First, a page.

Didnt go to Christmas Mass. Is it a sin?

Where I live, there’s not a lot of appreciation for tradition, so we don’t have a “Midnight Mass” anywhere near. Because of that, I always thought that if I went to a Christmas Vigil Mass, I would be fulfilling my obligation. But after going to the Christmas Eve’s Mass this year, I discovered that it didn’t fulfill the Christmas Holy Day of Obligation!!

(An important factor is that I’m still underage) So on Christmas day, I told my dad that we needed to go to Mass again, and he told me that he didn’t care and that we already went to the Vigil Mass.
I still tried to contact a Parish near us, but they weren’t open. The day went by and I didn’t go.

I feel like I could have done more to try to Fulfill my obligation. Maybe I could’ve contacted other parishes, or maybe I should’ve asked my aunt if she could come with me. But I didn’t…

Do you think it is a sin that I need to confess?

Christmas vigil fulfills the obligation. It wouldn’t if you went to mass Christmas Eve at 7am or whatever, but the vigil in the evening, even before midnight, is valid.


Why do you think this?


In the first place, I wish the Church wouldn’t voluntarily attach “obligation” of grave matter to (non-Sunday) Holy Days because it gets people in this legalistic and anxious mindset.

As for your case, I’m pretty confident Vigil Mass counts. But even if not, I hardly see any sign of mortal sin on your part.

If it was in the evening, it was Christmas Mass. Perhaps you remember the Gospel; it would have mentioned Joseph, Mary, and Jesus.

If you went in the morning (and the Gospel was the Canticle of Zechariah, didn’t mention Jesus, Mary, and Joseph), then yes, you missed it, but still you should not worry about it being a sin because you did try and you had to obey your father.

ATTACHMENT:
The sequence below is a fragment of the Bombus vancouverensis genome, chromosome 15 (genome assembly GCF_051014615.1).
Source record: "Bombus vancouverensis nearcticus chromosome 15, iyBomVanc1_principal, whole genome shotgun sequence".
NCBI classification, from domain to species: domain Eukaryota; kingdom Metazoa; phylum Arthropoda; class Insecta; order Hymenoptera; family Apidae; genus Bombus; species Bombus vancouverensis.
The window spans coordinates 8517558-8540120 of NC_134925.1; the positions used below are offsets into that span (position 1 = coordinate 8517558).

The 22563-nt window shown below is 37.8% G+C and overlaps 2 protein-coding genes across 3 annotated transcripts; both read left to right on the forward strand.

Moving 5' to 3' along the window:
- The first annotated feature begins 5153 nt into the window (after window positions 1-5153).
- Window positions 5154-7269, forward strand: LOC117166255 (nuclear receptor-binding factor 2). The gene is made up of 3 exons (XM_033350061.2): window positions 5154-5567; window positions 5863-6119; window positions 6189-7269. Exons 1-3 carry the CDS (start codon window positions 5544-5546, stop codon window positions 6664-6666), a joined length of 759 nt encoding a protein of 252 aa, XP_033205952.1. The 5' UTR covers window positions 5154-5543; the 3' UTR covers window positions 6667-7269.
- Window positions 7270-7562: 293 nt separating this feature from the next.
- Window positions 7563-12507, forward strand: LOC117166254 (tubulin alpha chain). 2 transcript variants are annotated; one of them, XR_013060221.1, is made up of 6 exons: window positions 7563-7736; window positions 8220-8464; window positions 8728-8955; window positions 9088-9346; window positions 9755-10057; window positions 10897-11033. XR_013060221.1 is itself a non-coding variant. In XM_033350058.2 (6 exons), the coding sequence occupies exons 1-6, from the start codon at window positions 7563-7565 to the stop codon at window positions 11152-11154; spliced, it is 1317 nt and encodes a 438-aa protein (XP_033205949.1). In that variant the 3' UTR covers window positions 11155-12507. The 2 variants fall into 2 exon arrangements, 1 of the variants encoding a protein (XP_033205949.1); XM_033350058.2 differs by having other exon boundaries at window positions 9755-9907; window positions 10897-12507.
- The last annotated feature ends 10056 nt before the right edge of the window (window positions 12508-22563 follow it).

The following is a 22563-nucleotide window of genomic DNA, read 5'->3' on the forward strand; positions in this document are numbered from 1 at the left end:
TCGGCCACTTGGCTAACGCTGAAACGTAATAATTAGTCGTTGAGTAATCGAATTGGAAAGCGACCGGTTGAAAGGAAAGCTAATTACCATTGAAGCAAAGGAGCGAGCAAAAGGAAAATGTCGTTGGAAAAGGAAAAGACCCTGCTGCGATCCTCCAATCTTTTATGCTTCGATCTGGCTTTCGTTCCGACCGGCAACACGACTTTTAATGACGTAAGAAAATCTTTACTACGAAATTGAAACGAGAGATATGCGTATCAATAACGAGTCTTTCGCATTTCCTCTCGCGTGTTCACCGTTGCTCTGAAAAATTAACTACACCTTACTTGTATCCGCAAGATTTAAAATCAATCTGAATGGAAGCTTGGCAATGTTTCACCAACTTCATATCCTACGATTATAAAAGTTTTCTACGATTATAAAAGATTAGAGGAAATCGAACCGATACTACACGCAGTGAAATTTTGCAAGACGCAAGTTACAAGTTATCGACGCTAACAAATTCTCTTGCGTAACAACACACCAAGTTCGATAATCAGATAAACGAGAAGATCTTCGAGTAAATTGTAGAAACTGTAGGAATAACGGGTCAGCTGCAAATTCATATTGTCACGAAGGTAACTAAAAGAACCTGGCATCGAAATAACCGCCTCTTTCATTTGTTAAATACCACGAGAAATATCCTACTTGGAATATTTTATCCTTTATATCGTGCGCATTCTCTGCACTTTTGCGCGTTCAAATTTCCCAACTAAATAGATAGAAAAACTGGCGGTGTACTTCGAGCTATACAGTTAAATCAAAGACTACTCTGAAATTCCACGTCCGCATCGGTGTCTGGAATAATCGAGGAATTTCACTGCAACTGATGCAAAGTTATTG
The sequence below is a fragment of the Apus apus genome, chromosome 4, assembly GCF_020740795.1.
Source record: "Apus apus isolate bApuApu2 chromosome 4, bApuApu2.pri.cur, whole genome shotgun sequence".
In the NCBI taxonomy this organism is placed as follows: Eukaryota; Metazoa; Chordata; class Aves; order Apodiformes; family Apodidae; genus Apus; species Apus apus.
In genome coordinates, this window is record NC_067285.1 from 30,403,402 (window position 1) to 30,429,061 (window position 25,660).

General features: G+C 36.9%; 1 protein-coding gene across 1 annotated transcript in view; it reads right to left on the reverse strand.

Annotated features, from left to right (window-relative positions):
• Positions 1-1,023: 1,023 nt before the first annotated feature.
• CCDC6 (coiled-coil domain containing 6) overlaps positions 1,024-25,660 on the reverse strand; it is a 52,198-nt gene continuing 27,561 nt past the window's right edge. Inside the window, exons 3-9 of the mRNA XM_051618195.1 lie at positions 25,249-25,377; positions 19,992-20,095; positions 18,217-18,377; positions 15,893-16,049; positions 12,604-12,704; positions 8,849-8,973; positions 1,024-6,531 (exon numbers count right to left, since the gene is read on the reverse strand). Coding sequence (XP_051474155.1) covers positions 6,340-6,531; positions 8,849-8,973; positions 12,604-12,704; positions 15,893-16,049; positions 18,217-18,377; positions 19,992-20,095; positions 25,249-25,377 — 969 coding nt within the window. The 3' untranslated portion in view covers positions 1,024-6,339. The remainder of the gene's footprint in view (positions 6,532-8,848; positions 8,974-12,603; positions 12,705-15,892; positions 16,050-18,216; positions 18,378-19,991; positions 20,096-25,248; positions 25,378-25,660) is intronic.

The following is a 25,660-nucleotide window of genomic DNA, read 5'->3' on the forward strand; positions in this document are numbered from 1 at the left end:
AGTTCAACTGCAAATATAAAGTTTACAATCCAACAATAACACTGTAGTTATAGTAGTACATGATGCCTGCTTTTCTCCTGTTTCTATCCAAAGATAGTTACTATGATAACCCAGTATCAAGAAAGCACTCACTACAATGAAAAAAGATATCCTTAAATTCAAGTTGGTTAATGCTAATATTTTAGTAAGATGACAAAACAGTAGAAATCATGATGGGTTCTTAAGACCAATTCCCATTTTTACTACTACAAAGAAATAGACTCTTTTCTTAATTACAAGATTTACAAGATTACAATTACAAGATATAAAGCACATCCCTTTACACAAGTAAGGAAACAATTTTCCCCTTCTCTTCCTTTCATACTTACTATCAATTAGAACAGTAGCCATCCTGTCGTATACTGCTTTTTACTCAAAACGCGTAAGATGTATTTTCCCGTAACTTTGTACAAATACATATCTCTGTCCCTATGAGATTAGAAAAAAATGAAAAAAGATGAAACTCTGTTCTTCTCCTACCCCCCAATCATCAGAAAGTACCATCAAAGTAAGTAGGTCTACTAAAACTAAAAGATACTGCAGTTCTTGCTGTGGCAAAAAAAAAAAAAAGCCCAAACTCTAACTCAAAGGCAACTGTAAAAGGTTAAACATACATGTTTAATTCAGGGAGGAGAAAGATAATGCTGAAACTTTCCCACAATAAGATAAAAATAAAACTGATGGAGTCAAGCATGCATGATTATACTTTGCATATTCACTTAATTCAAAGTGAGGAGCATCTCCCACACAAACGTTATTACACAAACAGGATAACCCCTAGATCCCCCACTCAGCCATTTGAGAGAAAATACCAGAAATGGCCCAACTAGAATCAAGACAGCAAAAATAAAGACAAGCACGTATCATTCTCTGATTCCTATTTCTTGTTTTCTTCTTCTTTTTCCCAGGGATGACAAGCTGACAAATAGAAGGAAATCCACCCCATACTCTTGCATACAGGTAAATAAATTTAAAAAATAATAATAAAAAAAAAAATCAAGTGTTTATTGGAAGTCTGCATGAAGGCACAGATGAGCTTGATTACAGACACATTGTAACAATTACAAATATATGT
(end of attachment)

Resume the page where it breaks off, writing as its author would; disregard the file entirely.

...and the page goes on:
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You did fulfill the obligation if you went to the Vigil mass.


Masses 4p or later (Vigil Masses) count. Not sure where you heard otherwise. Same as going to 4p Saturday counting as your Sunday morning obligation.

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The reality is that if there’s no obligation, most people wouldn’t bother to attend Mass, and in some areas where priests are scarce, there might not even be a Mass made available on the particular day, or its vigil.
Sad but true.

I echo the other posters in asking where you got this idea?

If you went to the vigil Mass, then it fulfilled the obligation. That is the point of having Christmas Eve vigil Masses.

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That’s true. I’m not really sure if that’s the reasoning behind it in the first place, though.

It seems your dad told you you didn’t have to go again. Did you ask him to explain why? You say you discovered the vigil Mass did not fulfill the obligation. Where did you discover this? Extremely erroneous information.

Attending Mass on Sundays and Holy Days of Obligation is a Precept of the Church.